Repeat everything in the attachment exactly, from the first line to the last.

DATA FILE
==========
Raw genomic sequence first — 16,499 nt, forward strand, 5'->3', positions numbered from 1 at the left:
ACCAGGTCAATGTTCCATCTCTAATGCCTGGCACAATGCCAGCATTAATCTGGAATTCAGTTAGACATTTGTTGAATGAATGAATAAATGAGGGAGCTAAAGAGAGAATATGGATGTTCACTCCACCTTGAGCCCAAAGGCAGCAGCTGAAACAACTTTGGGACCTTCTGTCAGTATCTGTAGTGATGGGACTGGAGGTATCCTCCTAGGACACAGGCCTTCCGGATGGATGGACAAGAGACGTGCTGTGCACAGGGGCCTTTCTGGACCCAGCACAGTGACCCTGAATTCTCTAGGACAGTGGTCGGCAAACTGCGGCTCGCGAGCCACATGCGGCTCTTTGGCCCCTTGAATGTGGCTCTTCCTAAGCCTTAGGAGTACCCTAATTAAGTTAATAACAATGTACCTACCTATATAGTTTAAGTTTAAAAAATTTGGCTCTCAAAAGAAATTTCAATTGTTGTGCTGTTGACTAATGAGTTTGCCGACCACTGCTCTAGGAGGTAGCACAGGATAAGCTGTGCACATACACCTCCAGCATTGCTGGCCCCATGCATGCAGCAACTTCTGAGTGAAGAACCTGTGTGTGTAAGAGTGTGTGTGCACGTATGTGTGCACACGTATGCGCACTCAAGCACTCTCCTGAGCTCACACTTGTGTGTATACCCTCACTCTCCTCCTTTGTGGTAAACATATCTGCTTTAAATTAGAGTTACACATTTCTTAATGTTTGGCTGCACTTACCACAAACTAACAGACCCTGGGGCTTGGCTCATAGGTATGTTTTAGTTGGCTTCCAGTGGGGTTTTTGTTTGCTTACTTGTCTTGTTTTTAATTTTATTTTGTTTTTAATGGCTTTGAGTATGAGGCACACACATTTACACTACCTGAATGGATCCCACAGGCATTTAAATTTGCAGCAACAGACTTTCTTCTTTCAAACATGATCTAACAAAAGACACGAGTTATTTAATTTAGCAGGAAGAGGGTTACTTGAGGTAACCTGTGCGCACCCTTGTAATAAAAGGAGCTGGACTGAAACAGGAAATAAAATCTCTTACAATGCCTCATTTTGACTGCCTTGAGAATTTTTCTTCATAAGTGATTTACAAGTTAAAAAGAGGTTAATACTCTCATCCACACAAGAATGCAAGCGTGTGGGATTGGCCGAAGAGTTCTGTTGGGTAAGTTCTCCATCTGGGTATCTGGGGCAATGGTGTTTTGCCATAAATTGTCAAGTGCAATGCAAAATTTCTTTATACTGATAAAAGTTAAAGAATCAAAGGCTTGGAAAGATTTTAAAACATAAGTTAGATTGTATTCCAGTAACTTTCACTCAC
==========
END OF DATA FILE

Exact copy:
Raw genomic sequence first — 16,499 nt, forward strand, 5'->3', positions numbered from 1 at the left:
ACCAGGTCAATGTTCCATCTCTAATGCCTGGCACAATGCCAGCATTAATCTGGAATTCAGTTAGACATTTGTTGAATGAATGAATAAATGAGGGAGCTAAAGAGAGAATATGGATGTTCACTCCACCTTGAGCCCAAAGGCAGCAGCTGAAACAACTTTGGGACCTTCTGTCAGTATCTGTAGTGATGGGACTGGAGGTATCCTCCTAGGACACAGGCCTTCCGGATGGATGGACAAGAGACGTGCTGTGCACAGGGGCCTTTCTGGACCCAGCACAGTGACCCTGAATTCTCTAGGACAGTGGTCGGCAAACTGCGGCTCGCGAGCCACATGCGGCTCTTTGGCCCCTTGAATGTGGCTCTTCCTAAGCCTTAGGAGTACCCTAATTAAGTTAATAACAATGTACCTACCTATATAGTTTAAGTTTAAAAAATTTGGCTCTCAAAAGAAATTTCAATTGTTGTGCTGTTGACTAATGAGTTTGCCGACCACTGCTCTAGGAGGTAGCACAGGATAAGCTGTGCACATACACCTCCAGCATTGCTGGCCCCATGCATGCAGCAACTTCTGAGTGAAGAACCTGTGTGTGTAAGAGTGTGTGTGCACGTATGTGTGCACACGTATGCGCACTCAAGCACTCTCCTGAGCTCACACTTGTGTGTATACCCTCACTCTCCTCCTTTGTGGTAAACATATCTGCTTTAAATTAGAGTTACACATTTCTTAATGTTTGGCTGCACTTACCACAAACTAACAGACCCTGGGGCTTGGCTCATAGGTATGTTTTAGTTGGCTTCCAGTGGGGTTTTTGTTTGCTTACTTGTCTTGTTTTTAATTTTATTTTGTTTTTAATGGCTTTGAGTATGAGGCACACACATTTACACTACCTGAATGGATCCCACAGGCATTTAAATTTGCAGCAACAGACTTTCTTCTTTCAAACATGATCTAACAAAAGACACGAGTTATTTAATTTAGCAGGAAGAGGGTTACTTGAGGTAACCTGTGCGCACCCTTGTAATAAAAGGAGCTGGACTGAAACAGGAAATAAAATCTCTTACAATGCCTCATTTTGACTGCCTTGAGAATTTTTCTTCATAAGTGATTTACAAGTTAAAAAGAGGTTAATACTCTCATCCACACAAGAATGCAAGCGTGTGGGATTGGCCGAAGAGTTCTGTTGGGTAAGTTCTCCATCTGGGTATCTGGGGCAATGGTGTTTTGCCATAAATTGTCAAGTGCAATGCAAAATTTCTTTATACTGATAAAAGTTAAAGAATCAAAGGCTTGGAAAGATTTTAAAACATAAGTTAGATTGTATTCCAGTAACTTTCACTCAC